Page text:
bin/voglperfrun32 (or bin/voglperfrun64)
    • point your browser to http://localhost:8081 to connect to the voglperf server
    • in the voglperf console, start your game with
      game start <steamappid_here>
      every game on Steam has a unique numeric identifier called the App ID. You can obtain it by searching your game in the Game List, or at For example game start 250900 will start "The Binding of Isaac: Rebirth"
    • create a log file: once you reach the point in the game where you want to start your benchmark, type in the terminal
      logfile start 60
      this will create a log file in /tmp/ with the benchmark data of your game; the number 60 represents for how long, in seconds, the benchmark will run. Take note of the location of this file, it contatins the actual data to be uploaded: the path is displayed in the terminal right after your command, for example Logfile started: /tmp/voglperf.gameid250900.2016_01_25-10_07_31.csv (100 seconds).
      Important: Open Game Benchmarks does not accept benchmarks shorter than 60 seconds

    Please refer to the official instructions on the GLXOSD website

    In short:
  • install GLXOSD
  • in Steam -> "Game Properties" -> "Set Launch Options" add glxosd --steam %command%
  • while in game, press F9 to start the benchmark, press again F9 to stop it (files are saved by default in /tmp/)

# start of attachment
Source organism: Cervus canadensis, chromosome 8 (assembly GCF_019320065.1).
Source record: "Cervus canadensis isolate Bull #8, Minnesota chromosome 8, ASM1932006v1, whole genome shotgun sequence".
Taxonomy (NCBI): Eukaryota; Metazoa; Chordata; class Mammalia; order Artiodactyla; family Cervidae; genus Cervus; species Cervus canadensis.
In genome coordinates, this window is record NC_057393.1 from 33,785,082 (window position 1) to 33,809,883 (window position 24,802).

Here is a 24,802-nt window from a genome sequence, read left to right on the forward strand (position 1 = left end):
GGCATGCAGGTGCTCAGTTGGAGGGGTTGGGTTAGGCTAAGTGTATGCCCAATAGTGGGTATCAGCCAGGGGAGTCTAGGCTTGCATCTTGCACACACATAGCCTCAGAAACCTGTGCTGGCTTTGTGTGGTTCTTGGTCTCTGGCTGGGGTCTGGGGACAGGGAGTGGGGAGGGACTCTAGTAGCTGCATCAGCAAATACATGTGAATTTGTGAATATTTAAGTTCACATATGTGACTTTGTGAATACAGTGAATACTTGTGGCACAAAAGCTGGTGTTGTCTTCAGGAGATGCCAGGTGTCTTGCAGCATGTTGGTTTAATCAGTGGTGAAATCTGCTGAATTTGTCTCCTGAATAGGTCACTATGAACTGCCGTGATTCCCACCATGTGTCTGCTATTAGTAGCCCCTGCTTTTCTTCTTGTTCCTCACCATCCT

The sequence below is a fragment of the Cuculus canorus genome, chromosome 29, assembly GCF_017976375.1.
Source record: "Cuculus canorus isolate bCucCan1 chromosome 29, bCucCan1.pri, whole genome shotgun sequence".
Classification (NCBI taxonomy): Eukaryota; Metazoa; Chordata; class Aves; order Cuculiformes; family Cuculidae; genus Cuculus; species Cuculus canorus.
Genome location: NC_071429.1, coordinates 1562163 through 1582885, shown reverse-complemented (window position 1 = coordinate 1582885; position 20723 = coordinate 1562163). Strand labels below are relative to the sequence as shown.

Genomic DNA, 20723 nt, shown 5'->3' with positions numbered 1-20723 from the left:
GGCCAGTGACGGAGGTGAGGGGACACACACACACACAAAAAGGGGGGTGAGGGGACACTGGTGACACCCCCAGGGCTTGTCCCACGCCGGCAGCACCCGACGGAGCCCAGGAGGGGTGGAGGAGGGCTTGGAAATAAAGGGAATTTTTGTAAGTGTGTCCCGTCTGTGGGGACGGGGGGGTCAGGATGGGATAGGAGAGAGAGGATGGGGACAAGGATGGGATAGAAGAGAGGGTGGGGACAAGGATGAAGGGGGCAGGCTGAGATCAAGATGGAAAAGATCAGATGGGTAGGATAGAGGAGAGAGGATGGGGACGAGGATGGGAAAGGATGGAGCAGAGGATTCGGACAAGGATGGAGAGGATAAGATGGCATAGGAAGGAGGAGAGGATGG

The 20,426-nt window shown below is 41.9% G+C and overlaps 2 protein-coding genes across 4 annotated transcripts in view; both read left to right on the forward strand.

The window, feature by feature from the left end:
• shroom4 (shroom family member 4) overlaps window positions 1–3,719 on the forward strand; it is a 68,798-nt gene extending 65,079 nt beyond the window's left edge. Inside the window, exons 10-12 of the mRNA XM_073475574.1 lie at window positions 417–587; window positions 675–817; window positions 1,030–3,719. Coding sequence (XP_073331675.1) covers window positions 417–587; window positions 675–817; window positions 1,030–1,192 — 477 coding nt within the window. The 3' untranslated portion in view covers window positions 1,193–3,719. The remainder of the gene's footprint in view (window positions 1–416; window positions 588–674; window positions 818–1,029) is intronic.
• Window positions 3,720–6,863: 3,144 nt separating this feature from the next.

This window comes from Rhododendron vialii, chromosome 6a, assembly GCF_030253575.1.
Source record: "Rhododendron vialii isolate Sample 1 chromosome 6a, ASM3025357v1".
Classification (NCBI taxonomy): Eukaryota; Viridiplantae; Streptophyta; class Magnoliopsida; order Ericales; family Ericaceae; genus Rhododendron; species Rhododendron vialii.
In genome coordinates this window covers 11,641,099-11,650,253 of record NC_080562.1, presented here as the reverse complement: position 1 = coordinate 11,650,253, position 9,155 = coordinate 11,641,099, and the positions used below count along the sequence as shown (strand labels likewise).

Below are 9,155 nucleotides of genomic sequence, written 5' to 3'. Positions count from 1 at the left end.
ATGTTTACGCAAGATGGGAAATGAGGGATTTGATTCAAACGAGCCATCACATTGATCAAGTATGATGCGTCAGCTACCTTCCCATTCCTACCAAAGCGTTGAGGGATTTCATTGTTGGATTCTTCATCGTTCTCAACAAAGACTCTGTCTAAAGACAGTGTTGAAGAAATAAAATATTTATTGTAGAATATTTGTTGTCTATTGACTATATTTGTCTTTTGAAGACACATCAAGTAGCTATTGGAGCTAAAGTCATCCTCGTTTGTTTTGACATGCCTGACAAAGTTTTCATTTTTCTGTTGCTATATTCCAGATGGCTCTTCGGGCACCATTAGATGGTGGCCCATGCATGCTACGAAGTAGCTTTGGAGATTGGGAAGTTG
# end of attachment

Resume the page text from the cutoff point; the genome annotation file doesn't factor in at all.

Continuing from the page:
• Install Fraps

    • Fraps is a commonly used software to show FPS in game and record autio/video footage of gameplay. It can be also used to record frame timings data. A free version is available at
  • Benchmark your game with Fraps

    • start Fraps. In the "FPS" tab, you can find all the options to configure your benchmark. You can set a hotkey to start the benchmark (default is F11) and check the "FPS" box, under Benchmark Settings. You can also tell Fraps to automatically stop benchmarking after X seconds (use a minimum of 60 seconds)
    • start your game of choice; when you reach the point in the game that you want to benchmark, press the hotkey to start recording the timings
    • at the end of the benchmark, all recorded files will be in the folder Fraps\Benchmarks; the one you need to upload to Open Game Benchmarks is the one ending with fps.csv

Upload your benchmark


In the last few years, there has been a remarkable increase of video games available for Linux; small and big, indies and AAA companies are showing more interest in this Operating System evey day, and today we can enjoy games such as The Witcher 2, XCOM: Enemy Unknown, Civilization V on Linux. More and more developers are launching their games on Windows and Linux simultaneously.
Gaming on Linux has always been present, but the interest that Valve showed in this platform is surely playing an important role in the current rising trend. As of today (January 2016), more than 1500 titles are available on Steam that support Linux. With this in mind, the Open Game Benchmarks database was created, with the goals of having a comprehensive resource of game performances on Linux, and providing comparison information between Linux and Windows, as a tool to push developers and porters to provide a comparable performance on the two systems.